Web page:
How to make canapés that won't bite back
Follow The JC on Twitter
This is the time of year when many of us feel the need to entertain work colleagues, parents from school, neighbours and, of course, the family. However, you do not necessarily need to come up with an elaborate menu — entertaining the canapé way is sociable and definitely less challenging on the host/ hostess. And you will not need to spend too much time in the kitchen as most of the preparation is done in advance.
A large number of guests can be accommodated without having to bother with sorting vast quantities of plates, tables or even chairs. And there is less to clear up because canapés are easily hand-held and simply eaten with only a small paper napkin.
A little bit of history on the canapé. The word is French, but is originally derived from the Greek, konopeion, meaning a bed or couch with protective mosquito curtains, and it may have been so named as a reference to the fact that, originally, canapés consisted of a bread base draped or covered with food items.
Now, however, the concept of canapés has grown well beyond a form of toasted bread with a filling and refers to any type of miniature hors d’oeuvres, main course or even dessert.
Here are a few of my few golden rules to follow in order to maximise the impact and success of your creations:
● Canapés need to be bite-sized — designed to be eaten completely in one mouthful so that the flow of conversation is not unnecessarily interrupted.
● Canapés should be cleverly designed, made with fresh, in-season ingredients that combine good flavour and an impressive appearance.
● Never over-fill the plate. It is far better to replenish the dishes when they are empty. Over-crowded trays look cluttered and messy rather than generous.
● From a kosher and special diet point of view, I prefer to have just one style of canapé on a plate. Not only does it prevent fish and meat mixing on the same plate, it also makes it simpler for the hostess/waitress to know what they are serving. There is nothing worse than not knowing what the canapé is made from when a guest asks.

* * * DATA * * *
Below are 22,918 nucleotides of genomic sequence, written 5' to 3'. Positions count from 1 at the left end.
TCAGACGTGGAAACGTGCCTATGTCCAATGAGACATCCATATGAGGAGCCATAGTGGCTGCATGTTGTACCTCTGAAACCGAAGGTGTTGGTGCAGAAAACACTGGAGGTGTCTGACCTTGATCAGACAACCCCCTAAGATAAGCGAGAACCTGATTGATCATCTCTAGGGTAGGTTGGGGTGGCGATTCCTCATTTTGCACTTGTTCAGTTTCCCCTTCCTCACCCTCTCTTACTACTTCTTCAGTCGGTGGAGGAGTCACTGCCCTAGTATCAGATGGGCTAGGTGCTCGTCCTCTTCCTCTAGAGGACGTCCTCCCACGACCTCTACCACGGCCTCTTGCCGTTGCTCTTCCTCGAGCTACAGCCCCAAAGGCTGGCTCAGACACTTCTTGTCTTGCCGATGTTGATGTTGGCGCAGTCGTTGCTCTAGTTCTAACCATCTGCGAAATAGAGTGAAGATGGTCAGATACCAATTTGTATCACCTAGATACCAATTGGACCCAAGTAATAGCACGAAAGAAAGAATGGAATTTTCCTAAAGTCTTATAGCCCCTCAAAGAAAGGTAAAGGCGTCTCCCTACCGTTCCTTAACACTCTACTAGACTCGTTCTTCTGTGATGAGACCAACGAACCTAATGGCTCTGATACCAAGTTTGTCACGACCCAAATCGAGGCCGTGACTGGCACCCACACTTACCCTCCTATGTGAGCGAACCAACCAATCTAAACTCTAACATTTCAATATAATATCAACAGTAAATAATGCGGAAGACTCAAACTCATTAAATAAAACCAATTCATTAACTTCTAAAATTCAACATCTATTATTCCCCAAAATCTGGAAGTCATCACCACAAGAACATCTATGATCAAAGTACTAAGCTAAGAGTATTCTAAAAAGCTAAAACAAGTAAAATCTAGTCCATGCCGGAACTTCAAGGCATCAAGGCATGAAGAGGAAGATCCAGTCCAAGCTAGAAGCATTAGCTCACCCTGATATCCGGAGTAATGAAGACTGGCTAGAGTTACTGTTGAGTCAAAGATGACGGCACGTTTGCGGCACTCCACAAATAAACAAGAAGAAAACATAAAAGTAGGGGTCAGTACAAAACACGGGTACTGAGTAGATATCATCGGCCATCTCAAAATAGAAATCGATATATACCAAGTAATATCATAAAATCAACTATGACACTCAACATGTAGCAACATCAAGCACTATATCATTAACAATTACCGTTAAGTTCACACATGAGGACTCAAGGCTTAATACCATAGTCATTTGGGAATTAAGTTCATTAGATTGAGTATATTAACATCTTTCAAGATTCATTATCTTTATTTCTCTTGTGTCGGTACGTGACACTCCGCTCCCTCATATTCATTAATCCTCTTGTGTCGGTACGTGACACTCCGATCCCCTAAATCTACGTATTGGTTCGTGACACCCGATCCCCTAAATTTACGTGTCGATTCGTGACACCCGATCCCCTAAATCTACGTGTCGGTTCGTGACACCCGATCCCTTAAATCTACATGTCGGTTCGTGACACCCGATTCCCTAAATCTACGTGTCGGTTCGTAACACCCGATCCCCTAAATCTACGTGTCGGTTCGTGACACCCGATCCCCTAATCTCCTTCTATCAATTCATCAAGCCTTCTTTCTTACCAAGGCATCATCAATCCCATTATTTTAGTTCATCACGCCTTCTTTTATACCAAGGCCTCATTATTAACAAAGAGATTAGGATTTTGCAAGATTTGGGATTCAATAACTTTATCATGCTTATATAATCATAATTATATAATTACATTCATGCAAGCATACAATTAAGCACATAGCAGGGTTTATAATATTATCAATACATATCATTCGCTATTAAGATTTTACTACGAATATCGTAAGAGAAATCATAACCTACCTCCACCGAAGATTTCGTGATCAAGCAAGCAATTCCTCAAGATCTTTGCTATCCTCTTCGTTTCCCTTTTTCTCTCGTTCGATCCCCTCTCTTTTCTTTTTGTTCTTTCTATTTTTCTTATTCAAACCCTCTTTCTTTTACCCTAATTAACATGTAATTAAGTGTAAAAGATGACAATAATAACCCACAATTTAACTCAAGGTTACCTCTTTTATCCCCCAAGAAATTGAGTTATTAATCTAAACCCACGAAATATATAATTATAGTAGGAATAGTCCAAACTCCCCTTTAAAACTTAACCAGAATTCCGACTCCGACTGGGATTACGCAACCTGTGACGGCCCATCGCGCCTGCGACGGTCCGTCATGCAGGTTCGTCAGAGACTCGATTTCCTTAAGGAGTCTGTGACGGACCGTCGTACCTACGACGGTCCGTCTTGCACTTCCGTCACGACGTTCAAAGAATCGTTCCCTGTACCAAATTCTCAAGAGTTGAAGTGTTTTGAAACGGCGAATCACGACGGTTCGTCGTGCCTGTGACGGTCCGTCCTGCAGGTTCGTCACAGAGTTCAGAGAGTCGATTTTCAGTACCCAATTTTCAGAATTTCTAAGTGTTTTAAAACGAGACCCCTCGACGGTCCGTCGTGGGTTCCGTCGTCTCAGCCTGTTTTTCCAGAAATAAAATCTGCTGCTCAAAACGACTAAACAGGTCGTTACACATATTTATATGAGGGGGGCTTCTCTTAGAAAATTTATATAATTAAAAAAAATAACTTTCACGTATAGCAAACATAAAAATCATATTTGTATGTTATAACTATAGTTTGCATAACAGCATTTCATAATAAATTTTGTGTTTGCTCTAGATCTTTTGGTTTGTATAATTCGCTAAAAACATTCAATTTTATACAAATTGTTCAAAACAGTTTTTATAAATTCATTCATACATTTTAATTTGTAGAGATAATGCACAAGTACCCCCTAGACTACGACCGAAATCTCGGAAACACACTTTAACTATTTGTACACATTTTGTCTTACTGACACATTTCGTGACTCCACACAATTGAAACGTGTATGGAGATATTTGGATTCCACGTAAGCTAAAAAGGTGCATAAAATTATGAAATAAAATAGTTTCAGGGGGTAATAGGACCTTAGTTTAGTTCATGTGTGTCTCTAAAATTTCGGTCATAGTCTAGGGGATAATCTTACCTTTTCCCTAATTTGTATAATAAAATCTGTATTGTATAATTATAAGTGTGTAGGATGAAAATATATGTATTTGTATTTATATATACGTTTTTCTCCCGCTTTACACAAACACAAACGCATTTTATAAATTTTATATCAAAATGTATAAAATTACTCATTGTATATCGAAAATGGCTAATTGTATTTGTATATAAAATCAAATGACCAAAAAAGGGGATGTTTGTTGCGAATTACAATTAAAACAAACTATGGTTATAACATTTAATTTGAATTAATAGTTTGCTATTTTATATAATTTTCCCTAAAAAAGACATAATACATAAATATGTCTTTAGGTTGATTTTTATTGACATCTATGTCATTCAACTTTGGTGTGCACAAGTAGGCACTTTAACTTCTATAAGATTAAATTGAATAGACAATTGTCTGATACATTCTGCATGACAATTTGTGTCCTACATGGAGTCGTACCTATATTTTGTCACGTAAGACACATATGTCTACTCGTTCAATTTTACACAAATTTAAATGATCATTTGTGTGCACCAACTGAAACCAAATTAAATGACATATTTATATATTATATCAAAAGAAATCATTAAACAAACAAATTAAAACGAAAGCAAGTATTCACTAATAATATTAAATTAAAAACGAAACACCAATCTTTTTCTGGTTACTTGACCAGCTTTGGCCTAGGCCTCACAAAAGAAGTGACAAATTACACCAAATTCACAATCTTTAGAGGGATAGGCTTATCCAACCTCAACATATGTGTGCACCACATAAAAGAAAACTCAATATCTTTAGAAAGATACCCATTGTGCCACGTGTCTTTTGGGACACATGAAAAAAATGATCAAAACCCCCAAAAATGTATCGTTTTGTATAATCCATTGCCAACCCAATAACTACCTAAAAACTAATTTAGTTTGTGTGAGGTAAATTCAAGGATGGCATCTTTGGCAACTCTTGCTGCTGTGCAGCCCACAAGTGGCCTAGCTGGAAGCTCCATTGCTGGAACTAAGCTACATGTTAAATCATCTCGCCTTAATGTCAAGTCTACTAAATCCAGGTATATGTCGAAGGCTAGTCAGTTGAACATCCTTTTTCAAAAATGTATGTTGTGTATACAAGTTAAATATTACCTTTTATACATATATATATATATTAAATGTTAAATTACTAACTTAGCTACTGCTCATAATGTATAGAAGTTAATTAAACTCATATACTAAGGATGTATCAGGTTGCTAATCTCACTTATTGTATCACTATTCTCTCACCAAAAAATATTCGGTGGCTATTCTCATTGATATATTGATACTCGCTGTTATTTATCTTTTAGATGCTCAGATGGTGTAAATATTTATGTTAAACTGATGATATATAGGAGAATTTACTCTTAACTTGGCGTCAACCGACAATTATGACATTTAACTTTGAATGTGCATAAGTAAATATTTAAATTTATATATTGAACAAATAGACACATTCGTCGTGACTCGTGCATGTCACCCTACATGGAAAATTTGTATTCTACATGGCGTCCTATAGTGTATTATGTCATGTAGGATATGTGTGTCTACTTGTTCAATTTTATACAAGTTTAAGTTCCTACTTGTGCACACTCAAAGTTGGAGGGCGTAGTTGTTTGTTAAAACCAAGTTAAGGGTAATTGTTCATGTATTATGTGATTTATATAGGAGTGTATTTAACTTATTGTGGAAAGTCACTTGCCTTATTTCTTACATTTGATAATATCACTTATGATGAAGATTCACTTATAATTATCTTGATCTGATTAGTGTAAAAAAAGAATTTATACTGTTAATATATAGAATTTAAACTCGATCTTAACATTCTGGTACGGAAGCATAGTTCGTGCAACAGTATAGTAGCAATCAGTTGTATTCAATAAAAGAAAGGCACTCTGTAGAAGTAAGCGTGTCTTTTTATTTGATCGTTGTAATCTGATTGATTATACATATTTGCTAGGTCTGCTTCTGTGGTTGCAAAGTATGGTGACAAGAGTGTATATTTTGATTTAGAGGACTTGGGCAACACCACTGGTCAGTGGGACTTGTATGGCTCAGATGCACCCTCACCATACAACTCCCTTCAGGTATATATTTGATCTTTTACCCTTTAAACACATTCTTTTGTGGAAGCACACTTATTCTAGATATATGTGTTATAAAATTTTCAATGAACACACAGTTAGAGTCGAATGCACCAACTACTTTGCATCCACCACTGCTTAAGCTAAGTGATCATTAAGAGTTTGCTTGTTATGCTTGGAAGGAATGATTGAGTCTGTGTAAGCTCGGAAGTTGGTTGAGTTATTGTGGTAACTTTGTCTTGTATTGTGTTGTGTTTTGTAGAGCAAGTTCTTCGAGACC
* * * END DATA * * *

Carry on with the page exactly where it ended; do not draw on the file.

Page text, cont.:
● Keep garnishes simple. Over-decorated food can look unappetising.
● When displaying the canapés, odd numbers look better than even, and diagonal lines are more pleasing to the eye than straight ones.
● Place canapés in neat, evenly-spaced rows to maximise their aesthetic appeal.
● Your canapés need to be a real balance of hot and cold. Make good use of variety with pastry, bread, potato slices and crispy potato skins, and try not to repeat the same ingredients more than once in a menu. Keep an even balance of fried, raw, baked and roasted foods.
● Innovative presentation need not cost the earth and always makes food memorable. Consider embellishing your food with the use of wicker baskets, sushi mats, banana leaves, chopsticks, lemongrass sticks, wooden skewers, slatted wooden trays or even rosemary sticks. I also like to use fresh, edible garnishes as a simple, natural way of displaying the food and for adding colour.
● The quantities and varieties that you will need will vary according to the occasion but as a general rule for a pre-lunch or dinner drinks, allow three to four different canapés per guest.
● For a canapé-only party served in place of a meal, allow 15 pieces per guest and choose either 12-15 different canapés; ideally, miniature starters, miniature main course and miniature dessert recipes.
These little sweetcorn fritters (see recipe above) are flavoured with both fresh and dried coriander and are delicious with drinks or as part of a buffet supper. They freeze well, so make a double batch as a great canapé standby. The fritters are also ideal to serve al fresco when it is warm enough to sit outside before the sun goes down. A cool glass of white wine or fruit Pimm’s work well with this dish.
Recipe: Sweetcorn fritters
Preparation time: 15 minutes.
Cooking time: 15 minutes.
Makes: 20. Will freeze – fritters only.
Cook’s Tip: place the shredded spring onions in iced water for 30 minutes and they will curl up beautifully for garnishing.
● 225g frozen sweetcorn – defrosted
● 20g pack fresh coriander – roughly chopped
● 1 teaspoon ground coriander
● 50g plain flour
● 1 tablespoon crème fraiche or light cream cheese
● 1 large egg
● Salt and freshly ground black pepper
● ½ teaspoon baking powder
● 4 spring onions — finely chopped
● 1 tablespoon vegetable oil
● 6 tablespoons crème fraiche or light cream cheese
● 100g smoked salmon trimmings
● 2 spring onions — finely shredded
● Sprigs of fresh coriander
● Dusting of freshly ground black pepper
● Place half the sweetcorn with the fresh and dried coriander in a food processor and blend until roughly chopped.
● Add the egg, flour, baking powder, crème fraiche or cream cheese then season.
● Blend until combined. Stir in the remaining sweetcorn and spring onions.
● Place a little oil in a large frying pan over a medium heat. Drop tablespoons of batter into the pan and cook in batches for 1-2 minutes on each side.
● Drain on kitchen paper.
● Place the fritters on a serving platter and top each one with a little crème fraiche and smoked salmon.
● To serve: garnish with sprigs of coriander, shredded spring onions and a dusting of black pepper.